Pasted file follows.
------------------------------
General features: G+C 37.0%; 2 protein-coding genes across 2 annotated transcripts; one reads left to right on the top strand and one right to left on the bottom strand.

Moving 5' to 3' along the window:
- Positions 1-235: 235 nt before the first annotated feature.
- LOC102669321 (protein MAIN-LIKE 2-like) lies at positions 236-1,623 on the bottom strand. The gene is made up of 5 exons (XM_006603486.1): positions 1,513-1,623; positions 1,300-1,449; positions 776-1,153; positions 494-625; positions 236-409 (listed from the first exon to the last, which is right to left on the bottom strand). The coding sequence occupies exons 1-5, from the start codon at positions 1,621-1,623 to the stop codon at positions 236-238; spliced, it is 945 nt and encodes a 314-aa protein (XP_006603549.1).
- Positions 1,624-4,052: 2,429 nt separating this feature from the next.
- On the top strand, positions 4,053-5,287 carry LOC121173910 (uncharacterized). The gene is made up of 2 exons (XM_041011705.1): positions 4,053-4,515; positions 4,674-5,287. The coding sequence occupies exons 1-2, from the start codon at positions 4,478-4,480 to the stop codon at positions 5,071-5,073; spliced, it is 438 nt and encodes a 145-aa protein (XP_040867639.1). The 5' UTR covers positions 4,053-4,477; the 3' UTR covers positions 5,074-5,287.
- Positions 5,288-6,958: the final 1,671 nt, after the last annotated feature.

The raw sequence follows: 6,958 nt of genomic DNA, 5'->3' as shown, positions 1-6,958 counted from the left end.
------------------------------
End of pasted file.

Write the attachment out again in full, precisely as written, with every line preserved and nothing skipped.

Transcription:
General features: G+C 37.0%; 2 protein-coding genes across 2 annotated transcripts; one reads left to right on the top strand and one right to left on the bottom strand.

Moving 5' to 3' along the window:
- Positions 1-235: 235 nt before the first annotated feature.
- LOC102669321 (protein MAIN-LIKE 2-like) lies at positions 236-1,623 on the bottom strand. The gene is made up of 5 exons (XM_006603486.1): positions 1,513-1,623; positions 1,300-1,449; positions 776-1,153; positions 494-625; positions 236-409 (listed from the first exon to the last, which is right to left on the bottom strand). The coding sequence occupies exons 1-5, from the start codon at positions 1,621-1,623 to the stop codon at positions 236-238; spliced, it is 945 nt and encodes a 314-aa protein (XP_006603549.1).
- Positions 1,624-4,052: 2,429 nt separating this feature from the next.
- On the top strand, positions 4,053-5,287 carry LOC121173910 (uncharacterized). The gene is made up of 2 exons (XM_041011705.1): positions 4,053-4,515; positions 4,674-5,287. The coding sequence occupies exons 1-2, from the start codon at positions 4,478-4,480 to the stop codon at positions 5,071-5,073; spliced, it is 438 nt and encodes a 145-aa protein (XP_040867639.1). The 5' UTR covers positions 4,053-4,477; the 3' UTR covers positions 5,074-5,287.
- Positions 5,288-6,958: the final 1,671 nt, after the last annotated feature.

The raw sequence follows: 6,958 nt of genomic DNA, 5'->3' as shown, positions 1-6,958 counted from the left end.